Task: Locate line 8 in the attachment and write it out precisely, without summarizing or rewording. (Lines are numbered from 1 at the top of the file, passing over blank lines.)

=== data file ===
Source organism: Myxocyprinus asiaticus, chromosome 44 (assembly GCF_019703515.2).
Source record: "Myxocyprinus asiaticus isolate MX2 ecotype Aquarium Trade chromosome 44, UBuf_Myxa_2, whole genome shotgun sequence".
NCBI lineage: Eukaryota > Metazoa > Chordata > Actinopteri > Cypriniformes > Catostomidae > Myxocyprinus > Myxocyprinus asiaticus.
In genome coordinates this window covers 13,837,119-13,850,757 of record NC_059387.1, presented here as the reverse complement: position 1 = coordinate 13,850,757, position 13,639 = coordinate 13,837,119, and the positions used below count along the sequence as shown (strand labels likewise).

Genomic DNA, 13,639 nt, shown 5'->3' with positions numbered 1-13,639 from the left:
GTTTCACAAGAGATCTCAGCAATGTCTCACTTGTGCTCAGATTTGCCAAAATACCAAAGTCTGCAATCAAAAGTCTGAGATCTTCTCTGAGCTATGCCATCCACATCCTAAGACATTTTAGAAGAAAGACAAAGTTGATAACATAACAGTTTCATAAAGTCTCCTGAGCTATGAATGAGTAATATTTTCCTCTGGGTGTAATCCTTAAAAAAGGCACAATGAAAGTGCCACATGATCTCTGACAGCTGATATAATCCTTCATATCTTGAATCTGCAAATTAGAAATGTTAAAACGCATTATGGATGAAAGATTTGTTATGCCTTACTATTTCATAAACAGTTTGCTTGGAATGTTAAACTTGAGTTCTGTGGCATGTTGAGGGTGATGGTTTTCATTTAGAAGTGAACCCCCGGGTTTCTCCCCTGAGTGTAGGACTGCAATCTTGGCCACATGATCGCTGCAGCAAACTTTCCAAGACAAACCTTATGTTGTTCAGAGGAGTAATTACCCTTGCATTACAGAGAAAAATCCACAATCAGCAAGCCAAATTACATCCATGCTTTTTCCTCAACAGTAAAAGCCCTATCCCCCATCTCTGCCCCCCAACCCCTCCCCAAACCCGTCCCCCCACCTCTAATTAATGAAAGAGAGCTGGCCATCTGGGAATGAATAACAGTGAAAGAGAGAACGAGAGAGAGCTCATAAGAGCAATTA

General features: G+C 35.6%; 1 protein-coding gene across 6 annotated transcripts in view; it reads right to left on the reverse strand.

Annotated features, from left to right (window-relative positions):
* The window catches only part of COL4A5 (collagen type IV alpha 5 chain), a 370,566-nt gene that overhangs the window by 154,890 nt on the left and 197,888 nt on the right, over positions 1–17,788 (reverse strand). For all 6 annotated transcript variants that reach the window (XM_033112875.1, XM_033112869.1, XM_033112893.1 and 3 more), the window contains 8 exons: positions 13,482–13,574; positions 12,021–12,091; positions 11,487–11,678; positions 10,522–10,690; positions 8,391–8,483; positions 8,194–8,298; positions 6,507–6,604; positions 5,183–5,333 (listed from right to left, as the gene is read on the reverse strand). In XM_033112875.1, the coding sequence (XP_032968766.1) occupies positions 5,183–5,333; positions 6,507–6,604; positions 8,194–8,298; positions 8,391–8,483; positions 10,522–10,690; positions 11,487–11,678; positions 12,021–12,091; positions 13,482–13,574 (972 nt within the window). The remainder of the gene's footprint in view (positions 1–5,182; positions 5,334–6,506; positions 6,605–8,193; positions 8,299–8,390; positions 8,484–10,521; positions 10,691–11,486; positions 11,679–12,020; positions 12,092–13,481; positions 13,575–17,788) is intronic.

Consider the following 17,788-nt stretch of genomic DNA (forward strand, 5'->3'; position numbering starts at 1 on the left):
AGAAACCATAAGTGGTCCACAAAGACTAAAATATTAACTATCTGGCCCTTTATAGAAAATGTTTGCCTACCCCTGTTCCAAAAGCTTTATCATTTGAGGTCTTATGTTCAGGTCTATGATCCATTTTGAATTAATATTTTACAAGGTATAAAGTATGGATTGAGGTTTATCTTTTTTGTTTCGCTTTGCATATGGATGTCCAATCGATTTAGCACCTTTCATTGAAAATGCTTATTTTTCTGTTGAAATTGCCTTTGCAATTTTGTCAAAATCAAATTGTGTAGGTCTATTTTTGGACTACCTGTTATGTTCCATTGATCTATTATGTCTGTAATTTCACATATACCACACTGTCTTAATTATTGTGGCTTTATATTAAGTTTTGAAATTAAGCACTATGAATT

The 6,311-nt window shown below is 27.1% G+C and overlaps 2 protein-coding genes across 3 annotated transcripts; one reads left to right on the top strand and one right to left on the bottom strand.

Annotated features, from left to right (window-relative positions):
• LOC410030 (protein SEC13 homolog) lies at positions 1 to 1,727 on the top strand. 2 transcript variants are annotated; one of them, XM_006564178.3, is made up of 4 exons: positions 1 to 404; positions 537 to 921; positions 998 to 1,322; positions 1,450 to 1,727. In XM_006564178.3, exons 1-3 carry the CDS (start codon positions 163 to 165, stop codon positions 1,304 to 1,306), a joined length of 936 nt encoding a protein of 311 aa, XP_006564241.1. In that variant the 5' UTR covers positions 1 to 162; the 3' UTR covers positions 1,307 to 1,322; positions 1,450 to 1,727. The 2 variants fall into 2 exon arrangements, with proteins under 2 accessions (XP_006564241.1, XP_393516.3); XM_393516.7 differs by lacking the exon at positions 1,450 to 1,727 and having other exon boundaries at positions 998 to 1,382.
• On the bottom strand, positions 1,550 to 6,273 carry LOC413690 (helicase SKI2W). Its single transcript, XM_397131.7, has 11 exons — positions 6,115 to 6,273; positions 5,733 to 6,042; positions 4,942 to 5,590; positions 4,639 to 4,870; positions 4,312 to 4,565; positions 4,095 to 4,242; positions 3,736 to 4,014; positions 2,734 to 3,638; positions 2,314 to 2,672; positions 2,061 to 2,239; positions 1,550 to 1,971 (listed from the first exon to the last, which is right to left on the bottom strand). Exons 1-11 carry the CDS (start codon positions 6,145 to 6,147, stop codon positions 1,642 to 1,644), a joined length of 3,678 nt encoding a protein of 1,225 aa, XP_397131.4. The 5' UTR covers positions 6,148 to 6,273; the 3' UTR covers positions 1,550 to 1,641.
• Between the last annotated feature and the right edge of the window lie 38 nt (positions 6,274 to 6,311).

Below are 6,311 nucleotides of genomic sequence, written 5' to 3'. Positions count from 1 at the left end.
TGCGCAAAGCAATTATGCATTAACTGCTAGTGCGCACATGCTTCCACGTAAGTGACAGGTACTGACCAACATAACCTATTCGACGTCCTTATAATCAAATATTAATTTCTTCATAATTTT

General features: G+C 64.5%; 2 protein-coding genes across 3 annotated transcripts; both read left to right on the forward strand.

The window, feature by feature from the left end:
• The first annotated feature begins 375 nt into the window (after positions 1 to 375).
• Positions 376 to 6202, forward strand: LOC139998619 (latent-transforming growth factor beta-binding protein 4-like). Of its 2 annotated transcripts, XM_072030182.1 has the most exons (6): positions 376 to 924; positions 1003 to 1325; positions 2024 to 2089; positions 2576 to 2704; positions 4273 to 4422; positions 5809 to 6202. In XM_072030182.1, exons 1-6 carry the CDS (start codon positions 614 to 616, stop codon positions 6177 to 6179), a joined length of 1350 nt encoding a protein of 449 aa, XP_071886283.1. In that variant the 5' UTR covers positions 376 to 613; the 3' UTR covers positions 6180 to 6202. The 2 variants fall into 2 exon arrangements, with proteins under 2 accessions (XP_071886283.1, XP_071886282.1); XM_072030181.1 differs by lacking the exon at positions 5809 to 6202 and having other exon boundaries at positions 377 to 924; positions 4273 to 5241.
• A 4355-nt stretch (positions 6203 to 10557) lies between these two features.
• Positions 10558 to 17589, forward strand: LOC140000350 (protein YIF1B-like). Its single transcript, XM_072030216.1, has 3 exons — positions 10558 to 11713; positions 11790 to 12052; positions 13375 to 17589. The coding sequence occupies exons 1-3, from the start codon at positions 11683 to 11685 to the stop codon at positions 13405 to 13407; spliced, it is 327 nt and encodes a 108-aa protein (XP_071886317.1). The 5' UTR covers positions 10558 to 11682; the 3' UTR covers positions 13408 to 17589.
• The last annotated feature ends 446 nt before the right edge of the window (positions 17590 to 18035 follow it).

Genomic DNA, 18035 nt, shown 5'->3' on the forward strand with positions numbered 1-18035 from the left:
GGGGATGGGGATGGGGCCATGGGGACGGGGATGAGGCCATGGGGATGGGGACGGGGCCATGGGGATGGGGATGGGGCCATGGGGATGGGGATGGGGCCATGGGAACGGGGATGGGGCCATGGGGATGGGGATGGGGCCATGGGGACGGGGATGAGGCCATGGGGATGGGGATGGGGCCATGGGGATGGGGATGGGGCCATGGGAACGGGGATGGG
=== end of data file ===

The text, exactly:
Annotated features, from left to right (window-relative positions):